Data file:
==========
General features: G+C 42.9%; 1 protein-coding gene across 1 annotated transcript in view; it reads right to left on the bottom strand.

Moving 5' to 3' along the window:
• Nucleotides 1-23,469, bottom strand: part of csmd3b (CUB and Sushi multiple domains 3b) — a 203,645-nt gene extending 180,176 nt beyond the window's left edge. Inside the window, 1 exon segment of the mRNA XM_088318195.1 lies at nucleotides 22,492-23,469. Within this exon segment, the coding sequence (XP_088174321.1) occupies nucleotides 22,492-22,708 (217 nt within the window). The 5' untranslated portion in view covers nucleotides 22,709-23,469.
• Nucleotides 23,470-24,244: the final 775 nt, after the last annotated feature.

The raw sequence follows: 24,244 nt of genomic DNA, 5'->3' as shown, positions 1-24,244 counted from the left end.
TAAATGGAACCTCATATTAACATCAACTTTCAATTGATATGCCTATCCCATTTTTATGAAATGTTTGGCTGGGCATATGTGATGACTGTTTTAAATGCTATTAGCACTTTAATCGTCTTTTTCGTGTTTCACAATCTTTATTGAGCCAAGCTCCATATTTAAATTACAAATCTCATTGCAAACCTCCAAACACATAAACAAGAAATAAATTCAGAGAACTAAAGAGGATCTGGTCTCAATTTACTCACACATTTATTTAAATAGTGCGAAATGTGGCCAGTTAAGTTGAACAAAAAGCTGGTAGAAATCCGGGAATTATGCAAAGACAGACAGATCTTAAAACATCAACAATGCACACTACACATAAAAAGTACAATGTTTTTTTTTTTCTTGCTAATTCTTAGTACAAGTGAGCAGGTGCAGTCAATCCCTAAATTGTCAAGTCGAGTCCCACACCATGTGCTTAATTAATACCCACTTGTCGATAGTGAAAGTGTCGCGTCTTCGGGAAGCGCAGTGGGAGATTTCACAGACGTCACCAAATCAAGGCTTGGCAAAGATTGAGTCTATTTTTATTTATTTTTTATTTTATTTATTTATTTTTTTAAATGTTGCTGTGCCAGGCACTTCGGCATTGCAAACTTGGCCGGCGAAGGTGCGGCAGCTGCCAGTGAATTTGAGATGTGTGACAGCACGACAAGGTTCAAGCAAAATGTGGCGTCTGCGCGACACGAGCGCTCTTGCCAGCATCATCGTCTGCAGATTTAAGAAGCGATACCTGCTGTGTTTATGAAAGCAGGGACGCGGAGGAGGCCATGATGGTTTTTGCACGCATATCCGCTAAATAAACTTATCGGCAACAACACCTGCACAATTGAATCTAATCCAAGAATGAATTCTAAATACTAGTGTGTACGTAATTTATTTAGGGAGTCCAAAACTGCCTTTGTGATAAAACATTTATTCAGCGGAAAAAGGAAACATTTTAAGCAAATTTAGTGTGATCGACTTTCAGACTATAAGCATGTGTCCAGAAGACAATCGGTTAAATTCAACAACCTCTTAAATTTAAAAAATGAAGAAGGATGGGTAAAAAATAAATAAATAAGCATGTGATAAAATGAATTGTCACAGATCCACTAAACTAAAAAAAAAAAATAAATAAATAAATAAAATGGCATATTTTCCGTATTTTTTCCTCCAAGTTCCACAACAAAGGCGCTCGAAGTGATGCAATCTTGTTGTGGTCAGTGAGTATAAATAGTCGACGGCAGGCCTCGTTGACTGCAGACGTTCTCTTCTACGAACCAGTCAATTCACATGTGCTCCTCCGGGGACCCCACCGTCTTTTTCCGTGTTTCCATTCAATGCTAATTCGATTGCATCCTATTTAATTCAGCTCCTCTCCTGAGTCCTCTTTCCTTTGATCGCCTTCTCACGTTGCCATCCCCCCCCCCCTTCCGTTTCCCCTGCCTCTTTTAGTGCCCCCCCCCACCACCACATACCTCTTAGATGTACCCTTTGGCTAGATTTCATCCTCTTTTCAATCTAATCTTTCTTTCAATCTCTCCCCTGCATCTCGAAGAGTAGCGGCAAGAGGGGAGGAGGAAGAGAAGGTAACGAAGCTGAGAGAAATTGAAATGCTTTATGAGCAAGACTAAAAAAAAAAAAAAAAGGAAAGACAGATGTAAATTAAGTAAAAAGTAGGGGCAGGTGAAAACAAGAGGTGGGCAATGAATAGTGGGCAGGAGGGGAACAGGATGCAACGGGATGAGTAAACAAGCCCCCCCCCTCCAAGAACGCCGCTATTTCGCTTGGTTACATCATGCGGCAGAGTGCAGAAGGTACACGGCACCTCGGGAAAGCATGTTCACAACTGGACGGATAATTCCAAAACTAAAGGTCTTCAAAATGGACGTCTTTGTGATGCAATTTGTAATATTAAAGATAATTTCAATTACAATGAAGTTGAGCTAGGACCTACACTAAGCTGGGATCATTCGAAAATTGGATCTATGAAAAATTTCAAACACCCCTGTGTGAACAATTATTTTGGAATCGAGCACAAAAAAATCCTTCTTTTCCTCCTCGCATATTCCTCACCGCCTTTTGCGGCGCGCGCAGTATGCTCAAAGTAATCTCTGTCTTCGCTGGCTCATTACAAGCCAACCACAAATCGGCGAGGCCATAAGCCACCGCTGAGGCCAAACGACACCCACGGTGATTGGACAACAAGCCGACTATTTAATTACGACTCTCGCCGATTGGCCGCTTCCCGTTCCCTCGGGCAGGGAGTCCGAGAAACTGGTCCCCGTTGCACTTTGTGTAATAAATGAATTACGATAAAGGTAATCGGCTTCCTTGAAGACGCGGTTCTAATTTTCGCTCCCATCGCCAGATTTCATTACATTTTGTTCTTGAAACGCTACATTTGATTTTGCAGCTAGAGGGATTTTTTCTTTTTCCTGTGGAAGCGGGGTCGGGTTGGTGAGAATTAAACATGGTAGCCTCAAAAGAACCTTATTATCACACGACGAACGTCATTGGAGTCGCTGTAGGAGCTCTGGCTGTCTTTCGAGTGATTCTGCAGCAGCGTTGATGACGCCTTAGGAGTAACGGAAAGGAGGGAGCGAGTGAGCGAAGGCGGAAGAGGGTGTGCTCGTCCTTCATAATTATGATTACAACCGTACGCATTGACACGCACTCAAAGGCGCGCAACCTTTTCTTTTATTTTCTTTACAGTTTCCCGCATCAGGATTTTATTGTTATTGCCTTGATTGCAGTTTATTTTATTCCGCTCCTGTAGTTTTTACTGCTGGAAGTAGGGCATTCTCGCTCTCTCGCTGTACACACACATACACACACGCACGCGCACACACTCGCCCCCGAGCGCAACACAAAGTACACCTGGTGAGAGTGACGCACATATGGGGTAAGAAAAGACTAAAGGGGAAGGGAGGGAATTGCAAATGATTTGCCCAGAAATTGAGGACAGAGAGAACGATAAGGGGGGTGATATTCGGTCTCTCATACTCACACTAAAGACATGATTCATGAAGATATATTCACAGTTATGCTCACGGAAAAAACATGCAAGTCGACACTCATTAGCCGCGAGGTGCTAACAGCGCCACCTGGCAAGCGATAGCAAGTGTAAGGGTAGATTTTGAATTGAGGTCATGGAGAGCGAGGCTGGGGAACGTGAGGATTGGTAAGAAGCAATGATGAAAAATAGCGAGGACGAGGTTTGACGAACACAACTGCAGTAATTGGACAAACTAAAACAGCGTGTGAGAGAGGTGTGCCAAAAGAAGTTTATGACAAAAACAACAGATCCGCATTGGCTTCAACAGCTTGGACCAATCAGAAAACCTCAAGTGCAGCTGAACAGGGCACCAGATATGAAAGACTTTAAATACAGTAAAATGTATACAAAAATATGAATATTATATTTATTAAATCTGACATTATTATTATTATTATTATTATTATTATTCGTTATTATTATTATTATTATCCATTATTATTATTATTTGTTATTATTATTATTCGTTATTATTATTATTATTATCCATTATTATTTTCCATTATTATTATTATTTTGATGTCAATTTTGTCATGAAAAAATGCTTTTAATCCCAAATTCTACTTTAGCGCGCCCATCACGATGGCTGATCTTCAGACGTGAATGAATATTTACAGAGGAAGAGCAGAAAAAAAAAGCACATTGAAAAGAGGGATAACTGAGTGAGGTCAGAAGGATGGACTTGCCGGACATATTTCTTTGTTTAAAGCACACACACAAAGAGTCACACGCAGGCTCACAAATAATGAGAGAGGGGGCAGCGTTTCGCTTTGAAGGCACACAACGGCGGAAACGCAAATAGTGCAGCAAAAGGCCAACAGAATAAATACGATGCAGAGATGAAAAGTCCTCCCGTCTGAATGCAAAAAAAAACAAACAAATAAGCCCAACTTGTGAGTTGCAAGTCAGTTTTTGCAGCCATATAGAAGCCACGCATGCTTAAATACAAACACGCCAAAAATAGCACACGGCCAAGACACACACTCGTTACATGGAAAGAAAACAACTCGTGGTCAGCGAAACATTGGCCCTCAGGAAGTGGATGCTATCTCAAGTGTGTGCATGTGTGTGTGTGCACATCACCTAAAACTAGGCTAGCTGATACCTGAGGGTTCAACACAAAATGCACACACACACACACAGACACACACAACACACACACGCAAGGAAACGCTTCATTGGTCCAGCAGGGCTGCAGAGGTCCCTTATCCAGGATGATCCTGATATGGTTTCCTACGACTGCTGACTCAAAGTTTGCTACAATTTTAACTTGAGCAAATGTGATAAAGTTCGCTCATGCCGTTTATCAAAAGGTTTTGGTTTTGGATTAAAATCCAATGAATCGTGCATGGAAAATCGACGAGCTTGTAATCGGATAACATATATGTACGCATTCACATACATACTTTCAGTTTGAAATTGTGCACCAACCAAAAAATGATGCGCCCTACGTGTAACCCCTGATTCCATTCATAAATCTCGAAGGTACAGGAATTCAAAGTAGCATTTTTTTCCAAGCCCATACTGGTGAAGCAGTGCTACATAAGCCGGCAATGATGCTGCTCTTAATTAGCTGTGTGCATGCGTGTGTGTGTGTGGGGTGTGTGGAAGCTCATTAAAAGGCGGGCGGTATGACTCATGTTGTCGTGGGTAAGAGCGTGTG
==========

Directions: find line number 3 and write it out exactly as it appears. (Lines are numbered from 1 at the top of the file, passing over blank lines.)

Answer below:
• Nucleotides 1-23,469, bottom strand: part of csmd3b (CUB and Sushi multiple domains 3b) — a 203,645-nt gene extending 180,176 nt beyond the window's left edge. Inside the window, 1 exon segment of the mRNA XM_088318195.1 lies at nucleotides 22,492-23,469. Within this exon segment, the coding sequence (XP_088174321.1) occupies nucleotides 22,492-22,708 (217 nt within the window). The 5' untranslated portion in view covers nucleotides 22,709-23,469.